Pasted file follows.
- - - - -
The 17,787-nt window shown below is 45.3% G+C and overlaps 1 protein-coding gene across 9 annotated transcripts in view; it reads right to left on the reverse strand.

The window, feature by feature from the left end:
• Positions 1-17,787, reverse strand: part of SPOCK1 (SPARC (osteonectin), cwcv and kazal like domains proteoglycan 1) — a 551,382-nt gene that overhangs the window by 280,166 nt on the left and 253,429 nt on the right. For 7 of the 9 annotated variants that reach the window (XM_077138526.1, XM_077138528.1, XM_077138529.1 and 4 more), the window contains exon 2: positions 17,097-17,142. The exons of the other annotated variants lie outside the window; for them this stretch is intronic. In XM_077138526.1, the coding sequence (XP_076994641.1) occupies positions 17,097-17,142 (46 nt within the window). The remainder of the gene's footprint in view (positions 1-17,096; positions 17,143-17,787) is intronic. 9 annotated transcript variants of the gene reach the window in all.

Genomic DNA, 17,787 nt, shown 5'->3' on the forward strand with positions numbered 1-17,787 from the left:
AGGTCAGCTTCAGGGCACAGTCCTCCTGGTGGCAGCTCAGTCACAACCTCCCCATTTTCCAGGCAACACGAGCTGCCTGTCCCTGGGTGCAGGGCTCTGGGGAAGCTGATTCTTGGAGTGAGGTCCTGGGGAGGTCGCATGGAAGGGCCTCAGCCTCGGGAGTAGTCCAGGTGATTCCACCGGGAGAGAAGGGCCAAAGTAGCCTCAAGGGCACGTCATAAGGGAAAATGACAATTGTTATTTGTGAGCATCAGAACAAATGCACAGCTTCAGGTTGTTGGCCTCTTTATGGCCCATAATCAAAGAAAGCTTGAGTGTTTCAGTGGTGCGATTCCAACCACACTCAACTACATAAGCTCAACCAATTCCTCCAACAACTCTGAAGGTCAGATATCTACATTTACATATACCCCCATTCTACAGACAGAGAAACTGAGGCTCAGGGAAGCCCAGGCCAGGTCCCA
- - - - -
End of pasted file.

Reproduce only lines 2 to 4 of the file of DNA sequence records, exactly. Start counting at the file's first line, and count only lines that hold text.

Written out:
The window, feature by feature from the left end:
• Positions 1-17,787, reverse strand: part of SPOCK1 (SPARC (osteonectin), cwcv and kazal like domains proteoglycan 1) — a 551,382-nt gene that overhangs the window by 280,166 nt on the left and 253,429 nt on the right. For 7 of the 9 annotated variants that reach the window (XM_077138526.1, XM_077138528.1, XM_077138529.1 and 4 more), the window contains exon 2: positions 17,097-17,142. The exons of the other annotated variants lie outside the window; for them this stretch is intronic. In XM_077138526.1, the coding sequence (XP_076994641.1) occupies positions 17,097-17,142 (46 nt within the window). The remainder of the gene's footprint in view (positions 1-17,096; positions 17,143-17,787) is intronic. 9 annotated transcript variants of the gene reach the window in all.

Genomic DNA, 17,787 nt, shown 5'->3' on the forward strand with positions numbered 1-17,787 from the left: